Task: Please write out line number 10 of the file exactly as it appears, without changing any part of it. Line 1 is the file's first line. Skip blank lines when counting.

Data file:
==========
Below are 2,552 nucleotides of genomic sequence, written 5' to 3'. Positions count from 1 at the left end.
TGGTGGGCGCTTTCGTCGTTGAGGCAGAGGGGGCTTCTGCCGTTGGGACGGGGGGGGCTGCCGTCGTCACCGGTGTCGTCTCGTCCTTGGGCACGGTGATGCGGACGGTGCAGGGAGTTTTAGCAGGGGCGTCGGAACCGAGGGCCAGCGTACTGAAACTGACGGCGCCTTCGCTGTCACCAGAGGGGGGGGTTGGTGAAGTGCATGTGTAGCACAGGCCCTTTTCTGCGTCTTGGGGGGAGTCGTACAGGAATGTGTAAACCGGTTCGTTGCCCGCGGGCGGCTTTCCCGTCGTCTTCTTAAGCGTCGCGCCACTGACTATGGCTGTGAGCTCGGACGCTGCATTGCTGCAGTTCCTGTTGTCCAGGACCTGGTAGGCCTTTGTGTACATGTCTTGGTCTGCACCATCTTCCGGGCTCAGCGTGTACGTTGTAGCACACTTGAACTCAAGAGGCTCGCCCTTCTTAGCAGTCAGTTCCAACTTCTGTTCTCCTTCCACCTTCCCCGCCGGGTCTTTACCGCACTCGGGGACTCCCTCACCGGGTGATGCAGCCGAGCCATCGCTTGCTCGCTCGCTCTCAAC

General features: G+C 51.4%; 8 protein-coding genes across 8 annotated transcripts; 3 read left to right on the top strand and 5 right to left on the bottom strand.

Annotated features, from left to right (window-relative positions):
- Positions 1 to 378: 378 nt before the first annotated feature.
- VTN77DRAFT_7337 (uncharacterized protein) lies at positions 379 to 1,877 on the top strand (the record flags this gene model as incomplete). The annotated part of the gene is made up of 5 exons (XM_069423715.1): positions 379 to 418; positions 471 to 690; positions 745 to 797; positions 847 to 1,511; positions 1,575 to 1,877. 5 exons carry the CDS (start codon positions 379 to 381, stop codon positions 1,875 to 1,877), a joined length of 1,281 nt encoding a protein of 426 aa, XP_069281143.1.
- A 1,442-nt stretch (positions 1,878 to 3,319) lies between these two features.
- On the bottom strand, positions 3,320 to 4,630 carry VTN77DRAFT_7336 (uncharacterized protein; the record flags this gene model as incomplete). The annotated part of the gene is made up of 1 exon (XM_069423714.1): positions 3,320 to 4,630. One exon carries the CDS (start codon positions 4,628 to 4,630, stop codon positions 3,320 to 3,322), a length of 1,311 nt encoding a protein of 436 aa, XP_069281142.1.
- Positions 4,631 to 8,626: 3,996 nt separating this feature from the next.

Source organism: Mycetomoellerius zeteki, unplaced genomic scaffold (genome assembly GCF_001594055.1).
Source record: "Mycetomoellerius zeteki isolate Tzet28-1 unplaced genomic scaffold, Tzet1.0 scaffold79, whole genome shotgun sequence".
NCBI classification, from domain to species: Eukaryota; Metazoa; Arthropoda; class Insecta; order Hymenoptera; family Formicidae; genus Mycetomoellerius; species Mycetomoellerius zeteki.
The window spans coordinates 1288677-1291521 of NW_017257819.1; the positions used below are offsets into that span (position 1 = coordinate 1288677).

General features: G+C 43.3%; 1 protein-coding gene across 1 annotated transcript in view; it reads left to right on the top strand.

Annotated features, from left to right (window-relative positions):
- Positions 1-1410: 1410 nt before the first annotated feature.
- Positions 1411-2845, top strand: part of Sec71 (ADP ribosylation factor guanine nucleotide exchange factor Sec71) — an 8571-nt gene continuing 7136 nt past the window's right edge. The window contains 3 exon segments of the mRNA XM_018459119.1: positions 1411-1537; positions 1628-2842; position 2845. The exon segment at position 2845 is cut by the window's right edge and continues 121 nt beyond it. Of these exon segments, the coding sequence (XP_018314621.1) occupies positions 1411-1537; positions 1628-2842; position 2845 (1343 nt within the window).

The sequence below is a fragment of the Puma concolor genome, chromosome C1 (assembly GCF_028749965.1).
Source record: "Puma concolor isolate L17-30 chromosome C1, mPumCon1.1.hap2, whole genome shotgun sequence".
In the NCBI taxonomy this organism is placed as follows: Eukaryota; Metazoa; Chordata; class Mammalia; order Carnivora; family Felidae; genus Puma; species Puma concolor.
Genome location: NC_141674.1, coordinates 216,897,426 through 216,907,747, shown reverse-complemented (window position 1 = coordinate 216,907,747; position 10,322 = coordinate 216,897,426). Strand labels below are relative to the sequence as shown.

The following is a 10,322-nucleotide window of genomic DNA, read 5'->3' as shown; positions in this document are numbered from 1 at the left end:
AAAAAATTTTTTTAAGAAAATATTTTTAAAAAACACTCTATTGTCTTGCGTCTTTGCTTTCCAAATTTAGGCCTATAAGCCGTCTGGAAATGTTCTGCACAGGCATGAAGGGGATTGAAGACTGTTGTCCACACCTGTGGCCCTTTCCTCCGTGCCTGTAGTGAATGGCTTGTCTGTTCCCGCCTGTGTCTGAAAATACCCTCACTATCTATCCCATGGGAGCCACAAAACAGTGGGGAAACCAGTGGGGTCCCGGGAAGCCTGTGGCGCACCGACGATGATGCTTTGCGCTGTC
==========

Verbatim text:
Source organism: Mycetomoellerius zeteki, unplaced genomic scaffold (genome assembly GCF_001594055.1).